The New US 31 between Plymouth and South Bend is open, with a temporary 2 lane bottleneck for construction only where the new section joins the old section at Plymouth, and at the US20 junction in the Gilmer Park area of South Bend (Kern Road Area). Lapaz and Lakeville are bypassed, and its now 65 MPH to South Bend! People coming from the south will not recognize anything, as the new road lies east of the old Michigan Road route. It now only takes about 15 minutes to get from Plymouth to South Bend.

BobPalma
10-04-2014, 02:16 PM
Cool beans, Kevin; I'm looking forward to my next northern migration. :cool: BP

Bill Pressler
10-04-2014, 05:59 PM
Good luck, Kevin...but I'm willing to bet Bill Pressler finds it before you do! :woot: <GGG> :cool: BP

I was anxious to see this DVD anyway, but now you got me goin'!

BobPalma
10-04-2014, 08:34 PM
I was anxious to see this DVD anyway, but now you got me goin'!

Actually, Bill; I made two errors :ohmy: when talking about the same car, but at different times. I'm betting you will pick them out before anyone else, and I will not be upset at your citing them because they are legitimate errors of fact, a hazard of extemporaneous speaking! ;) :cool: BP

BobPalma
10-05-2014, 07:04 AM
"Upon further review," I would hope others will post comments about this Studebaker's Closing DVD in this thread as soon as people begin receiving and reviewing them. :)

One thing that struck me that day and continues to fascinate me is the enormity of young reporter Jack Colwell's then-assignment at The South Bend Tribune. In the DVD, he says he, "had been working on the story [of Studebaker's closing] all weekend...and, actually, even before that..." He said they were "so confident they had the story" that they really didn't care if Studebaker officials would confirm it before the Official Announcement in New York on Tuesday Morning, December 10.

We know reporters live and die by their sources, and here was a young man who might have been 25 or 26 years old with sources so well-developed in the business community that he could confidently write this story, one of the biggest stories ever in South Bend IN. Further, Jack says in the DVD that The SB Tribune's publisher had sent him to Washington DC to cover the negotiations settling Studebaker's early 1962 strike, so Jack would have been even younger at that time. So much responsibility for, and trust in, such a young reporter!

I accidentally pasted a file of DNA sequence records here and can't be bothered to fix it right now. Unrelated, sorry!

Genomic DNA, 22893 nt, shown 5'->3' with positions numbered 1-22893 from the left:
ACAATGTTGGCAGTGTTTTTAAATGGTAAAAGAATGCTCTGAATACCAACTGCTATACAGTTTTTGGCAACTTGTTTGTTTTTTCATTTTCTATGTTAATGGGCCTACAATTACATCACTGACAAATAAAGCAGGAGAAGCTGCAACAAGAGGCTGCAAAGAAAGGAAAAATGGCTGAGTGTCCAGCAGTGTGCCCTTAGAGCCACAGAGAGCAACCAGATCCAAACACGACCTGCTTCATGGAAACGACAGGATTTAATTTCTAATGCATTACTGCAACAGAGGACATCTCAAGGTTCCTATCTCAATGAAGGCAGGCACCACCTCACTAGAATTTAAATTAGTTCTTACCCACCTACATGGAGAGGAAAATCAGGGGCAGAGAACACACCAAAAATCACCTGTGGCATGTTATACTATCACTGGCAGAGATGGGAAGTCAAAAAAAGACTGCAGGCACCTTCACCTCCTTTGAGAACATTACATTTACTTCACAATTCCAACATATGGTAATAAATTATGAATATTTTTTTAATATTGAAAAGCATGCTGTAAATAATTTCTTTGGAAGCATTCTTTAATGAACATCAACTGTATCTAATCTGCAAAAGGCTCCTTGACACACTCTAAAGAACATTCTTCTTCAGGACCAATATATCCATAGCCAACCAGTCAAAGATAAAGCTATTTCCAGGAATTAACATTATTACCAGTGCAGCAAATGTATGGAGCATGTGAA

(For the record, I tried to coax Jack into telling me his age, but he would not. During lunch, I had asked him when he graduated from high school and he said, "Oh, no, Bob; if I told you that, you'd be able to figure out about how old I am!" True, of course, so I'm guessing that if he was even 26 in 1963, he would have been about 77 the day of the Symposium. I could never make a living guessing age and weight at the county fair, but I'd say that could be about right. What do you who folks who have seen the video think?)

Indianapolis Motor Speedway Historian Donald Davidson was equally coy about his age, but he volunteered that he was, IIRC, 18 or 19 when he visited from England and attended his first Indianapolis 500 mile race in 1964, so his age could be easily determined within a year. ;) Weird. You can kind of understand why women are sensitive to age discussions, I suppose, but I haven't known very men who are. :cool: BP

Guido
10-05-2014, 07:53 AM
A quick side note about age, I am from an era when it was considered improper to a ask a woman's age. Back when I was dating I would ask where they were when Kennedy was shot, if they were old enough to remember they invariably provided the grade they were in leaving a simple math calculation.

556063
10-05-2014, 01:41 PM
http://indianajournalismhof.org/2000/01/jack-colwell/